From her breakthrough hit, "I Kissed A Girl," to her unprecedented feat of being the first female solo artist with five #1 singles from the same album, Katy Perry has spun success from a sleek air of earnest fakery. She winks about being dumb while having fun acting like an overgrown sexy kid. This 3D tour documentary Katy Perry: Part of Me slightly pulls back the curtain—there are unguarded tears regarding the breakup of her marriage to comedian Russell Brand—while further burnishing her wholesomely voluptuous image, wide-eyed and low-cut. Created by the same production company as last year's Justin Bieber: Never Say Never, Part Of Me is another low-cost effort that should easily make its money back at the box office, luring in a few curious onlookers while concentrating on hitting the fans' sweet spot.
"How could you ever be too cartoony?" Perry asks early in the film during a costume fitting, which is turns out to be the defining statement she makes in the film. (Her actual first words are "Can I touch it?" referring to, of course, an onstage foam canon.) The film is culled from footage shaped but not shot by directors Dan Cutforth and Jane Lipsitz, and their supposedly honest behind-the-scenes look at Perry's 2011 world tour often feels more like sharp brand management. (Ex-husband pun slightly intended.) The film uses the breakdown of Perry and Brand's marriage as its emotional and narrative hinge, and it is difficult not to empathize with Perry as she earnestly struggles to find "relationship days" amidst her punishing tour schedule. (The pair filed for divorce in December 2011.) One moment, she breaks down crying before a show in Brazil. The next, her tears turn to joy and uplift once she's before the cheering, chanting crowd. The emotions feel real, but they're also so carefully curated (and one-sided) that they lose some of their effect.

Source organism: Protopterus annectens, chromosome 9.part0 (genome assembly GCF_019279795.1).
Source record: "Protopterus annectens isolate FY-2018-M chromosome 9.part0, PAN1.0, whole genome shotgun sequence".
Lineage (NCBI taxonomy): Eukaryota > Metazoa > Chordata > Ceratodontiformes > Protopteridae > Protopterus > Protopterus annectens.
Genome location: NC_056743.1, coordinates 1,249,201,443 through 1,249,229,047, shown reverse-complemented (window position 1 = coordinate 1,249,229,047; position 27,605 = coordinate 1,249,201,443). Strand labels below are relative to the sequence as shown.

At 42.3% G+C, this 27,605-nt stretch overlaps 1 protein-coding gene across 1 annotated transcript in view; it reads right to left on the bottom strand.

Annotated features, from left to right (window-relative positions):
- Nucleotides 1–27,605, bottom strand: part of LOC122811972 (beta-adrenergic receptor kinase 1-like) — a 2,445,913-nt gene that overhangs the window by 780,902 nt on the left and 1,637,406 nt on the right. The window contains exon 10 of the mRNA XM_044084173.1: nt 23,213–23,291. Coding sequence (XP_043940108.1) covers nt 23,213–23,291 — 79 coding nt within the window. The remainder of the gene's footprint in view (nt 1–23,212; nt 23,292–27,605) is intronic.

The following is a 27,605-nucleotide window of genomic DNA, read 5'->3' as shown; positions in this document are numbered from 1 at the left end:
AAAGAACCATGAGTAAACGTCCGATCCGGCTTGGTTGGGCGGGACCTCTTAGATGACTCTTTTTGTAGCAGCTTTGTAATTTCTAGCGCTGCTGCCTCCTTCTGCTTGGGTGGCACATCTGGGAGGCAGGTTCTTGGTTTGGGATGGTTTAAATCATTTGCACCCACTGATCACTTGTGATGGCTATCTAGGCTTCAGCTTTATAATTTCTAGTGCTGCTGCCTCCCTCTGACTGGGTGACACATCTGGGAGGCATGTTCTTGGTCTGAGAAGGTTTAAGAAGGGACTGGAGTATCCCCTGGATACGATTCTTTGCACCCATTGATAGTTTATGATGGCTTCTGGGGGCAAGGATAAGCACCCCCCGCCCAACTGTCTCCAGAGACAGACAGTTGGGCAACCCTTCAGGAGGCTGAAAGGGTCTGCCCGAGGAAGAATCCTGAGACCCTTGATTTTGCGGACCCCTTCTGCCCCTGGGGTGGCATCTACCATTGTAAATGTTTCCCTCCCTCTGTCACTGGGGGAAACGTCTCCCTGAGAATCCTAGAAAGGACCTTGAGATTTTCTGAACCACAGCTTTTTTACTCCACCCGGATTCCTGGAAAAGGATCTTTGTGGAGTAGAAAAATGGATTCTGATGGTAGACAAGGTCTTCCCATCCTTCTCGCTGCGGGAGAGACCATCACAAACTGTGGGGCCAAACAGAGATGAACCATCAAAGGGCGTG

Perry has a unique visual fashion style that's one part sugar to two parts latex. She herself never explains the origins of the kittens, cupcakes, rainbows and fruit-flavored fun that she's fashioned for herself, or how the axis of her image is retro pin-up sensuality. While her crew makes references to Alice In Wonderland or Dorothy from The Wizard of Oz as touchstones, Perry's content merely to arrive at a backstage fan meet-and-greet with a hat that looks like an ice-cream cone smooshed upside down on her head.
That's not the only odd omission: though there is a brief on-camera interview with producer and songwriter Glen Ballard, who collaborated with Perry on an early failed project, not even a reference is made to Max Martin or Dr. Luke, who worked with Perry on her actual hits. (Their names appear as producers in the film's opening credits.) And none of Perry's onstage band members or dancers are even mentioned by name—they never even get to speak. Her two managers, however, get plenty of screentime.
The imperative of pop is to appeal to both the smartest and the dumbest person in the room, and at her best Perry nails that with her infectious machine-tooled sound and playfully sexy look. The concert footage is based around highlighting hooks and choruses—a full performance of a song is rare—making the film more a tour document than concert film. There is an undeniable exuberance to Perry's party tunes like "Teenage Dream" and "Firework"—how else could the later be featured in both Madagascar 3 and Jacques Audiard's upcoming Rust And Bone—but Part of Me strains so hard to make Perry seem at once triumphant but totally relatable that it veers toward a self-seriousness you won't find in her music, image or Hershey's Kiss bra.
Distributor: Paramount Pictures
Directors: Dan Cutforth, Jane Lipsitz
Producers: Brian Grazer, Katy Perry, Martin Kirkup, Bradford Cobb, Steven Jensen
Running Time: 1 hour and 37 minutes
Release Date July 5, 2012